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The Effects of Traumatic and Multiple Loss on Psychopathology, Disability, and Quality of Life in Iraqi Asylum Seekers in the Netherlands

Hengst, Sophie, M.C., MD*; Smid, Geert, E., MD, PhD*; Laban, Cornelis, J., MD, PhD

Erratum

In the article by Hengst et al in the January 2018 issue of The Journal of Nervous and Mental Disease, a column of unwanted numbers was published in Table 3. The corrected Table is being republished via this erratum.

Note. Ustd.: unstandardized regression weight; std.: standardized regression weight; CI: credible interval. Values in bold are statistically significant at p < 0.05. For the model: χ2(12) = 10.52, p = 0.570, RMSEA = .00, CFI = 1.00, TLI = 1.02, AIC = 290.52. Effective number of parameters = 131.16, DIC = 8592.20, PPP = .50, convergence = 1.0017, samples = (500 + 73501)*4.

In addition, the estimates were not visible in 2 decimals because Figure 2 was too small. The content has been enlarged and is being republished via this erratum.

The Journal of Nervous and Mental Disease. 206(5):394-395, May 2018.

The Journal of Nervous and Mental Disease: January 2018 - Volume 206 - Issue 1 - p 52–60
doi: 10.1097/NMD.0000000000000750
Original Articles

Emerging evidence suggests that the loss of loved ones under traumatic circumstances is highly prevalent among refugees and asylum seekers. We evaluated the effects of traumatic and multiple losses of family members and friends on psychopathology, disability, and quality of life in Iraqi asylum seekers in the Netherlands, and investigated mediation of these effects through psychopathology. Respondents (N = 294) completed structured Arabic interviews. Data were analyzed using structural equation modeling. The loss of a loved one was reported by 87.6% of the sample. Traumatic and multiple losses of family members independently predicted psychopathology, taking the effects of other traumatic events, postmigration stressors, and sociodemographic characteristics into account. Effects of traumatic and multiple losses on quality of life and disability were either partially or fully mediated by psychopathology. These findings highlight the need to evaluate and treat the effects of the loss of loved ones when working with asylum seekers and refugees as well as to incorporate grief-related psychopathology in diagnostic classifications.

*Foundation Centrum '45/Arq Psychotrauma Expert Group, Diemen; and †“De Evenaar,” Centre for Transcultural Psychiatry, Institute of Community Mental Health Care Drenthe, Beilen, the Netherlands.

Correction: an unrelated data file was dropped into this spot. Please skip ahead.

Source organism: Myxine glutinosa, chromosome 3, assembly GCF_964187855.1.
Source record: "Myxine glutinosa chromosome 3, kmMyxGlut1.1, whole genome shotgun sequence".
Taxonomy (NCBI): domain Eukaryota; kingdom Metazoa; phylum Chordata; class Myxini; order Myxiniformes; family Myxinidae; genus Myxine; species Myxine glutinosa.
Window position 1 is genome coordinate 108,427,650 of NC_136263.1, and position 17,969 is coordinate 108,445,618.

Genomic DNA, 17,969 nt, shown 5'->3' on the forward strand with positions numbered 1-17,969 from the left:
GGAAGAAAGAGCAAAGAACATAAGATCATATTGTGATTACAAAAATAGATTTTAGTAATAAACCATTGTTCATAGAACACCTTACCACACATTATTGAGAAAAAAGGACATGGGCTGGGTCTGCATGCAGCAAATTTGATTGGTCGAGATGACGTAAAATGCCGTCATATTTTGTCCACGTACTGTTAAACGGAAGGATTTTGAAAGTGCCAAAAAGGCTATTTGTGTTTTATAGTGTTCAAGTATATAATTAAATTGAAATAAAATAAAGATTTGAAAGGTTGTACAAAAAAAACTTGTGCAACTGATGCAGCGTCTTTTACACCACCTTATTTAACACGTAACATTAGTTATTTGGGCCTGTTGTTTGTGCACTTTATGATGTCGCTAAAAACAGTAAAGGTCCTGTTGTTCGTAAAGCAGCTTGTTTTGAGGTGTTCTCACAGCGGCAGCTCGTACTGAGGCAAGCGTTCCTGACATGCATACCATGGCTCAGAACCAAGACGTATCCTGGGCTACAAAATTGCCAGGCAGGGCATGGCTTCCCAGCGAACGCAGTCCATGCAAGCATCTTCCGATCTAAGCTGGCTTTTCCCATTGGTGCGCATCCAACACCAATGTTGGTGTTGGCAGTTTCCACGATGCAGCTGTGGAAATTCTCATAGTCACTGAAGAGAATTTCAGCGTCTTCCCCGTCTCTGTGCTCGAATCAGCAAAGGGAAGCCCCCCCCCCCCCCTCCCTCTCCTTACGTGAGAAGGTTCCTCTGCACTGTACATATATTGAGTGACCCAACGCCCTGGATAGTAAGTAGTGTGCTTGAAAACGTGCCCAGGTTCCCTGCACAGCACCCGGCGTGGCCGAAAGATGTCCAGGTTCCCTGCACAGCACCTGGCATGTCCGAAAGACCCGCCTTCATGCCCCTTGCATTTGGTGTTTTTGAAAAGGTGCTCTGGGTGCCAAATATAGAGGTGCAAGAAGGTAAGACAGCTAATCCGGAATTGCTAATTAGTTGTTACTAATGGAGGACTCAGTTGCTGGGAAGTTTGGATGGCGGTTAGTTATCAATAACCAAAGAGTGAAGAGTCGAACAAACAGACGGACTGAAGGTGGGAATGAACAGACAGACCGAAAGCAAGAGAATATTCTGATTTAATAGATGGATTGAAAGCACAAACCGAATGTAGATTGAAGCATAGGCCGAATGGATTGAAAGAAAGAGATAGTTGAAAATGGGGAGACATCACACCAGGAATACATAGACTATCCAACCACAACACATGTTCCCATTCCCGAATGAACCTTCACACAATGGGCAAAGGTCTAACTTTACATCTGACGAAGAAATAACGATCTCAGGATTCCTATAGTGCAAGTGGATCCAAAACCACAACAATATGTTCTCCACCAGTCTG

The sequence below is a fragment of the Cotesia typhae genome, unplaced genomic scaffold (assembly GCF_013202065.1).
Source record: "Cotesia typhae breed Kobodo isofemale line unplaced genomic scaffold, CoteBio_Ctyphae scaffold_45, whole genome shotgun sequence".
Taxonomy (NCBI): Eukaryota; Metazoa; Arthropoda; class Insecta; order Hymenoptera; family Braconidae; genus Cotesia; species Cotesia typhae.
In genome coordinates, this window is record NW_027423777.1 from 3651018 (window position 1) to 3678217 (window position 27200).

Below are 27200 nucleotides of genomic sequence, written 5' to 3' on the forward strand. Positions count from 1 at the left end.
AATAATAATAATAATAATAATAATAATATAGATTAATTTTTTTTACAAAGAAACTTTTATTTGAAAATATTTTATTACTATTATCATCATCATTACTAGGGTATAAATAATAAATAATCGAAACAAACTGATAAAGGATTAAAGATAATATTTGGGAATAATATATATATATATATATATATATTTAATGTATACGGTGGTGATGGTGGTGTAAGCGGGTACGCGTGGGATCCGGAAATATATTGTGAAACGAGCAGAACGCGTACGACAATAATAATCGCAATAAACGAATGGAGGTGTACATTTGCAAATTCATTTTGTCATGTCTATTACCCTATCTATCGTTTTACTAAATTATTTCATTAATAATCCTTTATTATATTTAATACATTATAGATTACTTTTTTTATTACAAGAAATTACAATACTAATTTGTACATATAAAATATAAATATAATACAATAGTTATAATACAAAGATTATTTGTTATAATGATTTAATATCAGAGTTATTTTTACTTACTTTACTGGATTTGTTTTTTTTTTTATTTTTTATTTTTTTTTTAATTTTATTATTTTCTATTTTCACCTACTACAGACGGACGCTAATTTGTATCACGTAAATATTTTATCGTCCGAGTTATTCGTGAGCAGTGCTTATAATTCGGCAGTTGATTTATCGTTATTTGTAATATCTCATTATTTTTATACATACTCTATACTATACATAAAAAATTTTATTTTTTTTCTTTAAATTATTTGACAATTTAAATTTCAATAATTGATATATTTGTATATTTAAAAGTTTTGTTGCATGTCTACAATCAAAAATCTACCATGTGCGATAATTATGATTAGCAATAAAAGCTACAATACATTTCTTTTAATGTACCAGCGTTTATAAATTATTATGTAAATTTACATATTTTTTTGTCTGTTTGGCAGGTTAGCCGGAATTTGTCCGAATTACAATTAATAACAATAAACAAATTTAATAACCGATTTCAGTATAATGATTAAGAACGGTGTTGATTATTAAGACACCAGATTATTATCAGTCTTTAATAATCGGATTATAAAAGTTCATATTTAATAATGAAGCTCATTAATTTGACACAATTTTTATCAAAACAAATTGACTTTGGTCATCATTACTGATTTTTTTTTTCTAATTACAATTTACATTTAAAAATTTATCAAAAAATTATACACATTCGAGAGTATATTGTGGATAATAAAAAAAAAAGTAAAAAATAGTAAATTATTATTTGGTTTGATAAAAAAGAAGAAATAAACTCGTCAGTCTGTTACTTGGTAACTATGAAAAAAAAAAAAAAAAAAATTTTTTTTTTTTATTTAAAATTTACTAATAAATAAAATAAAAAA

Send reprint requests to Sophie M.C. Hengst, MD, Foundation Centrum '45/Arq Psychotrauma Expert Group, Nienoord 5, 1112 XE Diemen, the Netherlands. E-mail: s.hengst@centrum45.nl.

Sophie M.C. Hengst, MD, is a psychiatrist at Foundation Centrum '45/Arq Psychotrauma Expert Group, the Dutch national expert center for diagnosis and treatment of (complex) psychological trauma. Dr Hengst is involved in research on traumatic grief and the diagnostics and treatment of (complex) posttraumatic stress disorder (PTSD), persistent complex bereavement disorder (PCBD), and depression in refugees and nonrefugees.

Geert E. Smid, MD, PhD, is a consultant psychiatrist and associate director of residency training at Foundation Centrum '45/Arq Psychotrauma Expert Group. Dr Smid researches PTSD, stress sensitization, traumatic grief, and mental health services, especially in refugees and other ethnic populations. His published works focus on the prevalence, diagnosis, and treatment of PTSD and traumatic grief as well as stress sensitization.

Cornelis J. Laban, MD, PhD, is the medical director at De Evenaar, North Netherlands Centre for Transcultural Psychiatry. His main research programme (the “Dutch Study Iraqi Asylum Seekers”) focuses on the impact of a long asylum procedure on health and health-related dimensions among Iraqi asylum seekers in the Netherlands and on health services use. His special interest on resilience in refugees and asylum seekers resulted in several publications. He is involved in the national training and regional programme for residents as an expert in transcultural psychiatry and trauma and as guest lecturer at the University of Groningen. Since 2015, he is the chair of the World Psychiatric Association, Transcultural Psychiatry.

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